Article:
Since 2002, daily Florida political news and commentary


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Welcome To Florida Politics

Thanks for visiting. On a semi-daily basis we scan Florida's major daily newspapers for significant Florida political news and punditry. We also review the editorial pages and political columnists/pundits for Florida political commentary. The papers we review include: the Miami Herald, Sun-Sentinel, Palm Beach Post, Naples News, Sarasota Herald Tribune, St Pete Times, Tampa Tribune, Orlando Sentinel, the Daytona Beach News-Journal, Tallahassee Democrat, and, occasionally, the Florida Times Union; we also review the political news blogs associated with these newspapers.

For each story, column, article or editorial we deem significant, we post at least the headline and link to the piece; the linked headline always appears in quotes. We quote the headline for two reasons: first, to allow researchers looking for the cited piece to find it (if the link has expired) by searching for the original title/headline via a commercial research service. Second, quotation of the original headline permits readers to appreciate the spin from the original piece, as opposed to our spin.

Not that we don't provide spin; we do, and plenty of it. Our perspective appears in post headlines, the subtitles within the post (in bold), and the excerpts from the linked stories we select to quote; we also occasionally provide other links and commentary about certain stories. While our bias should be immediately apparent to any reader, we nevertheless attempt to link to every article, column or editorial about Florida politics in every major online Florida newspaper.


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The Blog for Sunday, May 09, 2010

McCollum's baggage man

    Fred Grimm: "George Rekers was paid handsomely by Florida Attorney General Bill McCollum ($60,900) and the state of Arkansas ($60,000), to flog gay men and women as unfit parents. Particularly adoptive parents."
    As a bonus, at no extra charge, Rekers testified in Miami-Dade Circuit Court that he also considered American Indians to be in the same risky category.

    Best I can tell, Rekers has never disparaged the fitness of gays or Indians to hump his baggage. George Rekers comes with a lot of baggage.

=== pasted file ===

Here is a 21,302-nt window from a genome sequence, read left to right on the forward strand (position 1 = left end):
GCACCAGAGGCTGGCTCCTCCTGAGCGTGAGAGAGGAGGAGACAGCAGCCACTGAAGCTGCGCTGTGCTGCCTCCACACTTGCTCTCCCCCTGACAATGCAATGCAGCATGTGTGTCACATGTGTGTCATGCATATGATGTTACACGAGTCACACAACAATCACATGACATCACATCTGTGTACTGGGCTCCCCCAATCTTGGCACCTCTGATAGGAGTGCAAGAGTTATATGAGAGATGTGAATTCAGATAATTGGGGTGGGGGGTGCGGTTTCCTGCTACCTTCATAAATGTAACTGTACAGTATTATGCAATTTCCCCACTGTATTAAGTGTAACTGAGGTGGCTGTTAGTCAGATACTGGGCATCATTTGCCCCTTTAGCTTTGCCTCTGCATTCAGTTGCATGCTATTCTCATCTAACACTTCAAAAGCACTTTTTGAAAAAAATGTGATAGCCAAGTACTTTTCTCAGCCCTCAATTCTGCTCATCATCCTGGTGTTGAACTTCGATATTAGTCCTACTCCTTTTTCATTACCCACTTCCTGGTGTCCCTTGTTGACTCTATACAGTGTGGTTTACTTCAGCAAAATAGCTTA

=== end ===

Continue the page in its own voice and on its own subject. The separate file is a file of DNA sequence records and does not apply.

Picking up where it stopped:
Rekers, 61, of North Miami, a Baptist minister and a retired professor of behavior science, has long provided academic cover for the Christian right's anti-gay agenda. He's written books, delivered lectures and provided pithy quotes that intimate a scientific basis for opposition to gay adoption and gay marriage.
    "George Rekers' explanation is one for the ages". See also "Rentboy escort: I gave `sexual' massages to antigay leader George Rekers" and "'Let's get to work' erodes McCollum's lead in GOP primary". Even Mike Thomas sees it: "Anti-gay 'expert' carries unsavory baggage".

    On McCollum's tail

    "Poll: Former healthcare exec Rick Scott trails Bill McCollum in GOP primary". See also "Poll: Scott's TV ad erodes McCollum's lead in GOP", "Poll: McCollum losing support to political newcomer" and "Poll: Newcomer Scott closes in on McCollum in GOP governor's primary".

    Oil slick

    "BP looks to charter Panhandle boats". But see "PNJ: Oil spill threatens beach livelihoods".

    Miami-Dade losing clout in Tally

    "Miami-Dade's legislative delegation, an experienced, powerful group that delivered state dollars to South Florida for local projects, will face heavy turnover -- and possible loss of clout -- this fall. Ten of the delegation's 25 members won't be returning to their seats next year, as they run for higher office or face term limits. The group includes Anitere Flores, a Republican in charge of the House K-12 education budget; Alex Diaz de la Portilla, the Senate majority leader; and David Rivera, who controls the budget in the House." "Miami-Dade to lose key players in state legislative delegation". Related: "Broward lawmakers leave Legislature with few wins".